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#1 2011-05-10 16:36:17

heinz
Member
Registered: 2011-04-29
Posts: 6

weak fairness affects simple model

Hello,
I just observed that enabling/disabling weak fairness (wf) affects the outcome of verifying "<>[](n==1)" in the following simple model:

byte n = 0;
active proctype P() { n=1 }
active proctype Q() { n=2 }

Clearly, there should be two endstates with n==1 and n==2, respectively. Spin reports an error for the above ltl-formula only if wf is turned off, which I find surprising because I don't think that there are unfair computation paths. The same behaviour appears when "1" is replaced by "0" or "2" in the formula. For values n==3,4,... there is always an error reported by spin independently from wf.

A similar behaviour can be observed with "<>[](n==0)" and the following model:

byte n = 0;
active proctype P() {
   if
     :: n=1
     :: n=2
   fi
}

So my question is why does enabling/disabling weak fairness have an effect on these verifications?

Many thanks in advance,
Heinz

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#2 2011-05-10 17:31:33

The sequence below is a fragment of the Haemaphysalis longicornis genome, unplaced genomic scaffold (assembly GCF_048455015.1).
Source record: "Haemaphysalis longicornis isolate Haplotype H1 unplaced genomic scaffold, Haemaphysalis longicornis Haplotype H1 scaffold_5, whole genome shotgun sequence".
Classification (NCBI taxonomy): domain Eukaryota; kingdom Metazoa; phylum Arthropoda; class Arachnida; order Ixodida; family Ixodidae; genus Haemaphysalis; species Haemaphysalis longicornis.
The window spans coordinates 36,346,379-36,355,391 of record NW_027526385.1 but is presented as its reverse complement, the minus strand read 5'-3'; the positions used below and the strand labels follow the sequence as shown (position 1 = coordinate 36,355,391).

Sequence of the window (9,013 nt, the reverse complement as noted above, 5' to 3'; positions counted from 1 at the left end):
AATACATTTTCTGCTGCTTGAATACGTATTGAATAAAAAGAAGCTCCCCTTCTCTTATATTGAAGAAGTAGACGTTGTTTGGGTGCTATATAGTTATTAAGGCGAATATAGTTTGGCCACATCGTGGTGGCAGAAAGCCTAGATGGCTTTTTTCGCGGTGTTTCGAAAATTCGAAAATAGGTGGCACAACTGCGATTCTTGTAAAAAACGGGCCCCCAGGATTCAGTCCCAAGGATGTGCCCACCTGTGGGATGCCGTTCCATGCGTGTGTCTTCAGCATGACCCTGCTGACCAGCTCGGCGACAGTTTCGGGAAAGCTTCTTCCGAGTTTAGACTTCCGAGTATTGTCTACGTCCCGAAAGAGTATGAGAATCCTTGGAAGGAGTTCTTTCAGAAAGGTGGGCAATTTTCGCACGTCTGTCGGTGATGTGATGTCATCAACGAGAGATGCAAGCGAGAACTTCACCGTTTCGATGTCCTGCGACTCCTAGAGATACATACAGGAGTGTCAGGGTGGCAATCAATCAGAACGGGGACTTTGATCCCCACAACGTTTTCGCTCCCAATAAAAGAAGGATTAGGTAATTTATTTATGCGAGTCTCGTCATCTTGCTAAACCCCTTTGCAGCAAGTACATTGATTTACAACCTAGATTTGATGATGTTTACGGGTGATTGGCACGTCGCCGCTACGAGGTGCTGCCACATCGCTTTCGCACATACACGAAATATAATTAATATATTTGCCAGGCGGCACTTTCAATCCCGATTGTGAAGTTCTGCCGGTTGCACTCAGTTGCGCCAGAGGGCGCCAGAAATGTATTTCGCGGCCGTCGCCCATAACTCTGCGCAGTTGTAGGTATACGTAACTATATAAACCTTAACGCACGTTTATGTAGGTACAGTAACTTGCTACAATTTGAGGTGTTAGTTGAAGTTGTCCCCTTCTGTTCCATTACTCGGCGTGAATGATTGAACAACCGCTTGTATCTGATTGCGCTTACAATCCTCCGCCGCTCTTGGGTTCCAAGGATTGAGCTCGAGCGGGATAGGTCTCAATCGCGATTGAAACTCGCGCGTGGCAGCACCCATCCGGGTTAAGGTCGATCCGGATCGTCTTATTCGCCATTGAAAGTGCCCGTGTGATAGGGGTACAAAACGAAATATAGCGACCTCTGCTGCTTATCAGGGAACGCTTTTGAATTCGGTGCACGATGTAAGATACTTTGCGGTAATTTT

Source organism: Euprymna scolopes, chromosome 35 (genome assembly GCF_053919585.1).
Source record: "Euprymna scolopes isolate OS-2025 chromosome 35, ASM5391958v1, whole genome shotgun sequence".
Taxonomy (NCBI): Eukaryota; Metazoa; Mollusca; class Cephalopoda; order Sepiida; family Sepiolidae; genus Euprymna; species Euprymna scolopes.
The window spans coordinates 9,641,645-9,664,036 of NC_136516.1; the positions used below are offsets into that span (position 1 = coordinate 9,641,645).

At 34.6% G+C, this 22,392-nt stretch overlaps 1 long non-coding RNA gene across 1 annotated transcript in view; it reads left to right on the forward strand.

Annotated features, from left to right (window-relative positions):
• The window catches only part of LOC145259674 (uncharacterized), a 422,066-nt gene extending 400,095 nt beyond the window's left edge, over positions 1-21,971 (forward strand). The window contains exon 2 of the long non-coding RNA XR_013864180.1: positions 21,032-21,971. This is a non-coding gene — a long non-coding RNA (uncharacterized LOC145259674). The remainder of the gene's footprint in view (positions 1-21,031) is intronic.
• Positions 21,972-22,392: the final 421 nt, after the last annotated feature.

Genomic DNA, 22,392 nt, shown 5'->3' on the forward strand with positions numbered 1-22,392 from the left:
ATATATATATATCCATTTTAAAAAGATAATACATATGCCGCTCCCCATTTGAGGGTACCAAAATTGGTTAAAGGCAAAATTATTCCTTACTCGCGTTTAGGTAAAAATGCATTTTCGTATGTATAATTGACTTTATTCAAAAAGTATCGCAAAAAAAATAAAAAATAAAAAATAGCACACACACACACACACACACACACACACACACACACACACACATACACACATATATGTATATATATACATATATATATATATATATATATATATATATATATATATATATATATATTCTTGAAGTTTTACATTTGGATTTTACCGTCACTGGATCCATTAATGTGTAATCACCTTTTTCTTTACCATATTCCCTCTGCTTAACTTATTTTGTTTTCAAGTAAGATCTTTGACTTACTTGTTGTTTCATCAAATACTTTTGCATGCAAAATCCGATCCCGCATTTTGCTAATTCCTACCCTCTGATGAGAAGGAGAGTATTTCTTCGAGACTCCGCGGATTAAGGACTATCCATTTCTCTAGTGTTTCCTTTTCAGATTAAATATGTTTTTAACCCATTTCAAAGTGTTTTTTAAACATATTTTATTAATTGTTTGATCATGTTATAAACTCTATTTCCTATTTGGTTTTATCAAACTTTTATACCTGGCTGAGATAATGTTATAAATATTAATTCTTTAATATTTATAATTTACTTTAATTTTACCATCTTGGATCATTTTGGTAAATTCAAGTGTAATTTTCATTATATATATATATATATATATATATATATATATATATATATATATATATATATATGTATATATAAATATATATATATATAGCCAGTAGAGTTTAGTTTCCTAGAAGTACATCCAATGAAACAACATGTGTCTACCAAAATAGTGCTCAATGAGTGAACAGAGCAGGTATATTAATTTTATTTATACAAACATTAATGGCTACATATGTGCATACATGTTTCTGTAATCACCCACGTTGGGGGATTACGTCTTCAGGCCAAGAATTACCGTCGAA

spinroot
forum
Registered: 2010-11-18
Posts: 691
Website

Re: weak fairness affects simple model

this is indeed surprising, and likely a bug
i will look into it -- thanks for the example!

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#3 2011-05-10 19:11:45

heinz
Member
Registered: 2011-04-29
Posts: 6

Re: weak fairness affects simple model

Here is some more information that might help:

When looking at the reachable states in the system automaton after verification (using spin spider) there is only one endstate present, namely the one with n==1. There is a transition in the diagram from state (P:end, Q: n=2, n==1 ) to state (P:end, Q:end, n==1), so setting n=2 is not recognized.

I checked that this was also true in spin version 4.3.0.

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#4 2011-05-10 21:58:31

spinroot
forum
Registered: 2010-11-18
Posts: 691
Website

Re: weak fairness affects simple model

It is indeed a bug. It will be fixed in version 6.1.1.

It is a subtle interaction between the fairness algorithm and the cycle detection algorithm that has been hiding in Spin for probably about 20 years now! The cycle is actually found, but not reported in this case because of a mistake.

Thanks very much for your very clear example that allowed me to pin this down and fix it.

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